Big Gigantic Is Gonna Have the "Most Fun Ever" at Okeechobee Fest
Big Gigantic's Jeremy Salken and Dominic Lalli
Courtesy of Big Gigantic
John Coltrane. Kenny G. Lisa Simpson. These famous names play a mean golden horn, but despite their sexy skills, the saxophone hasn't always been the coolest craft on the block.
"When I first started Big Gigantic, there was no sax [in electronic music]," says Big G's sexy sax man, Dominic Lalli. He and his drummin' buddy, Jeremy Salken, have crafted a cultlike following with their genre-fusing dance tunes and sensory-overloaded live performances. The Boulder, Colorado band has become a national festival favorite, but getting there was no walk in the park.
"A lot of people were like, 'What's going on? Why is this guy doing this?'?" Lalli says. "We just stuck with our thing, and now it's like everyone is playing sax."
Maybe not everyone, but the trend of merging live instruments with electronic production is definitely on an upswing. Michigan's GRiZ is doing it. Fellow Boulderite Pretty Lights does it. Even Miami has gotten into the act with local duo Bedside.
It's a good time to be a
"[At the beginning], I was a saxophone player who just got a computer and was writing music on it," he says. "I've been trying to figure that out this whole time as I'm going along... I just feel so much more confident in what I have in my head and being able to actually make that a reality."
Approach one of the band's rabid fans, and they'll soon say Big Gigantic hasn't released any new music in about a year. The band survives on its huge live reputation, but it spent the better part of 2015 holed up in a studio, working on a game-changing album that Lalli hopes will shed new light on the Big Gigantic project.
Armed with a master's degree in jazz playing and composition, Lalli has the chops to do a whole lot more than stick a groovy bassline under an improvised sax solo. With this latest LP, he has broadened the band's scope, collaborating with tons of singers, songwriters, rappers, and other musicians to build a variety of tracks in hopes of capturing every mood imaginable — something to drive to, something to dance to, something to have sex to. It's Lalli's vision come to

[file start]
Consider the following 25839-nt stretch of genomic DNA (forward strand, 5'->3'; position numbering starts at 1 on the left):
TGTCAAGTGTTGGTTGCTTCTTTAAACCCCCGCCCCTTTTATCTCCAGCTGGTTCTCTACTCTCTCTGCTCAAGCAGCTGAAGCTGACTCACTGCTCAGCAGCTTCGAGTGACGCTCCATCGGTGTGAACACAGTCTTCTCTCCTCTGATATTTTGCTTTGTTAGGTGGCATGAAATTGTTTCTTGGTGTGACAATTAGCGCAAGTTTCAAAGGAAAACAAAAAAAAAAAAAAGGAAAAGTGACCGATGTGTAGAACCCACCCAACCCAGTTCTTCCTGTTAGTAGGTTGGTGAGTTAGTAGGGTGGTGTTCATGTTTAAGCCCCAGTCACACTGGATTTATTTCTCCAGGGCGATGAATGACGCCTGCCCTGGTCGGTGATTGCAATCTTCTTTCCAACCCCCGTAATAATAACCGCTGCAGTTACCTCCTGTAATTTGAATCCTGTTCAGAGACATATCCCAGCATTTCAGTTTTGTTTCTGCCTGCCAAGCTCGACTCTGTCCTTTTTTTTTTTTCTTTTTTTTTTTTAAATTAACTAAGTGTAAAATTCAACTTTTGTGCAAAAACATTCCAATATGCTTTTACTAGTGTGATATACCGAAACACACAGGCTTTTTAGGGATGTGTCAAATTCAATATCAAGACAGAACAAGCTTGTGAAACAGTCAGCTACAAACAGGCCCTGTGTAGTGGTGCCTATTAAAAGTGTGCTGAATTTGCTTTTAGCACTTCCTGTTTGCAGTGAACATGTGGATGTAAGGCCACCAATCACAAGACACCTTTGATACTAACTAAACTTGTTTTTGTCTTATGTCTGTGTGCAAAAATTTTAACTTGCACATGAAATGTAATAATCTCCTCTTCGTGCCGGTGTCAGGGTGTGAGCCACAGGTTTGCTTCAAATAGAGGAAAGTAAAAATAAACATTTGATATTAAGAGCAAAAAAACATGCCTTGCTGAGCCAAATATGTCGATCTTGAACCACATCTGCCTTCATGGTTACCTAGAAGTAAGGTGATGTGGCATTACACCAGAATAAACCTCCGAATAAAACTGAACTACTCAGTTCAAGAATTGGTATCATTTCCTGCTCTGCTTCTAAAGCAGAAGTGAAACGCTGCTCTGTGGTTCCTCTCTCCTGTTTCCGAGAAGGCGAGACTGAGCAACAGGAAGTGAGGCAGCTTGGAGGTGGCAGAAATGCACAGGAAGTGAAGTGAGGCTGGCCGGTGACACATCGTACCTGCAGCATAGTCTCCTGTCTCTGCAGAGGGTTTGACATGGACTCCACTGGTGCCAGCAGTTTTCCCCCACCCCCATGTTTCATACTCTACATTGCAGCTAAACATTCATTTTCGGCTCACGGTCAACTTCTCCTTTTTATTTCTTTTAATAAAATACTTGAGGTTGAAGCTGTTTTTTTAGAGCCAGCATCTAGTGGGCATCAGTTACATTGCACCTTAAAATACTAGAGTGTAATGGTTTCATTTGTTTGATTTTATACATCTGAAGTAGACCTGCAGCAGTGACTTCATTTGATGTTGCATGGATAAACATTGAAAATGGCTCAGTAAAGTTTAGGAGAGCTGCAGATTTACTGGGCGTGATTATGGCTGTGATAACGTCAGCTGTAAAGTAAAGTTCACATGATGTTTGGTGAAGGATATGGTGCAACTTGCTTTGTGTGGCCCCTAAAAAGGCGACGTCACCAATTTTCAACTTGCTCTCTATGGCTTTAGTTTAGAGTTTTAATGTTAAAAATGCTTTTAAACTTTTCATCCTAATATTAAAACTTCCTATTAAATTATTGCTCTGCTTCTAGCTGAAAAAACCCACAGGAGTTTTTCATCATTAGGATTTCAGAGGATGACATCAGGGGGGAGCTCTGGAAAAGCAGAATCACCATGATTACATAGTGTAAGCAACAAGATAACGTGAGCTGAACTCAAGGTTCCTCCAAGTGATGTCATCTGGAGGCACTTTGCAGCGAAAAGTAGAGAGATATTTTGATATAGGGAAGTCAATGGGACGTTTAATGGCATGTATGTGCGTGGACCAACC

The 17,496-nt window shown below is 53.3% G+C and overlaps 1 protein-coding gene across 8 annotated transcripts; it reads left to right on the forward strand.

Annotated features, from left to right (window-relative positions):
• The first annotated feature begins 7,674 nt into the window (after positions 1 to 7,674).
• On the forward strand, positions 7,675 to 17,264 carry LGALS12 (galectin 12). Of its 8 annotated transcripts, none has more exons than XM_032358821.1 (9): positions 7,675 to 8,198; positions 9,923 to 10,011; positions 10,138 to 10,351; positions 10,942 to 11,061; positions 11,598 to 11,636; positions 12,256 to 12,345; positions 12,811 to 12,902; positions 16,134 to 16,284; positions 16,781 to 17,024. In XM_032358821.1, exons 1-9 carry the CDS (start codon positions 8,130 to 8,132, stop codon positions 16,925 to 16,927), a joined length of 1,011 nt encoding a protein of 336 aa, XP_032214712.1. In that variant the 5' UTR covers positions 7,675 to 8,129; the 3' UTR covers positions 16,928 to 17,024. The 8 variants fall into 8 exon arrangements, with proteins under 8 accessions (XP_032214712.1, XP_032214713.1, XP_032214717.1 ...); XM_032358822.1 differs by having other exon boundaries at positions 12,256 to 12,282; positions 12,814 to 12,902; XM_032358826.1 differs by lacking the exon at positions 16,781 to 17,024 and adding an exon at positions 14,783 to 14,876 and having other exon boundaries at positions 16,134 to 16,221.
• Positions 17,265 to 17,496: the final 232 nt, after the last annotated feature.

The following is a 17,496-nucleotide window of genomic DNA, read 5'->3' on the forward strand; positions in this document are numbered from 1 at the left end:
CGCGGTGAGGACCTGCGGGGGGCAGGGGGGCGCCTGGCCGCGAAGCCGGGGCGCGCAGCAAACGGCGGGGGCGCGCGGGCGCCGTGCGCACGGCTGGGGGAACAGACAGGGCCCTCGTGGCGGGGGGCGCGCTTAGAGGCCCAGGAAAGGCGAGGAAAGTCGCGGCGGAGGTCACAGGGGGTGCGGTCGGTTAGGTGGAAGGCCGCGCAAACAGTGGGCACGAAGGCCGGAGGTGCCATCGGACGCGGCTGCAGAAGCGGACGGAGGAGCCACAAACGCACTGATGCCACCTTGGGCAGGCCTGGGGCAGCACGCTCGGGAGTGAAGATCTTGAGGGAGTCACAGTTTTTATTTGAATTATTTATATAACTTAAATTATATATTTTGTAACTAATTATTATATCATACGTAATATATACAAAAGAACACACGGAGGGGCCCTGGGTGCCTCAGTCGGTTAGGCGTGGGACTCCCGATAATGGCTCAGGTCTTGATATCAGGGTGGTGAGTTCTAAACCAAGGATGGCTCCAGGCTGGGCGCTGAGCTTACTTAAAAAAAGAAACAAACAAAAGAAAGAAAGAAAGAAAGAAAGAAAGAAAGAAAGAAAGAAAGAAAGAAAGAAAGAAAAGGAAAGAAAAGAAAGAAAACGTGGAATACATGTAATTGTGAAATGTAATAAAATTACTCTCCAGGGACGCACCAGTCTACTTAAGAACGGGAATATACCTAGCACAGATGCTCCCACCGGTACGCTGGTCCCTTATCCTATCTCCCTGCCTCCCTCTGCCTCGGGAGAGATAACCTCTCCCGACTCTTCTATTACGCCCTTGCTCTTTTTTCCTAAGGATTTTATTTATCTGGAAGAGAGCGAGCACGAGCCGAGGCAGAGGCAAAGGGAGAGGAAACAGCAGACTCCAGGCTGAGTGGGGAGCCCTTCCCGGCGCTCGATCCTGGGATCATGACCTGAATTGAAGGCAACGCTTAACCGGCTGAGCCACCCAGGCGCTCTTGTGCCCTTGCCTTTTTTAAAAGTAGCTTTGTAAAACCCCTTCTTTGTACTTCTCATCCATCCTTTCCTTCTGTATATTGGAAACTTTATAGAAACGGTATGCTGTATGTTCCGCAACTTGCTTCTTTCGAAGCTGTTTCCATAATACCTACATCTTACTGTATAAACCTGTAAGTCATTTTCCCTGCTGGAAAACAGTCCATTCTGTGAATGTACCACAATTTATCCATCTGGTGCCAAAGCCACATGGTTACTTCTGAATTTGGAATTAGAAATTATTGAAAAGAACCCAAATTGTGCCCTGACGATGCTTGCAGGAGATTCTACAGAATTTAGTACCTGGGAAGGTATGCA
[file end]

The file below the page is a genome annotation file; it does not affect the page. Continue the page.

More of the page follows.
"I want it to be really special," he says. "I don't want it to be just like this or just like that or anything else. I want it to be me and us and what we love."
The LP is almost finished, but Lalli isn't ready to give away much detail. He does promise that singles from the album will start coming out in a matter of weeks, and by the time the duo takes the stage at Okeechobee Fest this weekend, some of that new material will definitely make its way into the live set — all-new music in a new setting. It's like the band's birthday present to the nascent festival.
"I heard the site is really incredible and the lineup is fucking killer," Lalli says of Okeechobee. "I was at a bunch of first festivals, and I love it. The vibe is killer. There are no expectations."
No doubt Big Gigantic will be one of the biggest draws of the weekend, performing for an hour and 15 minutes in its purest element. It's the kind of place that got the two from lowly experimental dreamers to festival showstoppers, and though the duo will unveil fresh tunes, it's nothing the guys can't handle.
"I'm completely sober every time I play, but it's like I'm on drugs up there," Lalli laughs. "There are so many people that I just don't even know [what I'm feeling]. I'm having fun out there. There's a lot of energy, but then I definitely try to relax, because playing my horn is all about relaxing. The more relaxed I am, the better I play. So it's a mix of that kind of a thing. But it's so much fun. It's the most fun ever."
8:15 p.m. Saturday, March 5, at the NOW Stage at Okeechobee Music & Arts Festival, Sunshine Grove, Okeechobee, Florida. Tickets cost $259.50 to $275 plus fees. Visit okeechobeefest.com.
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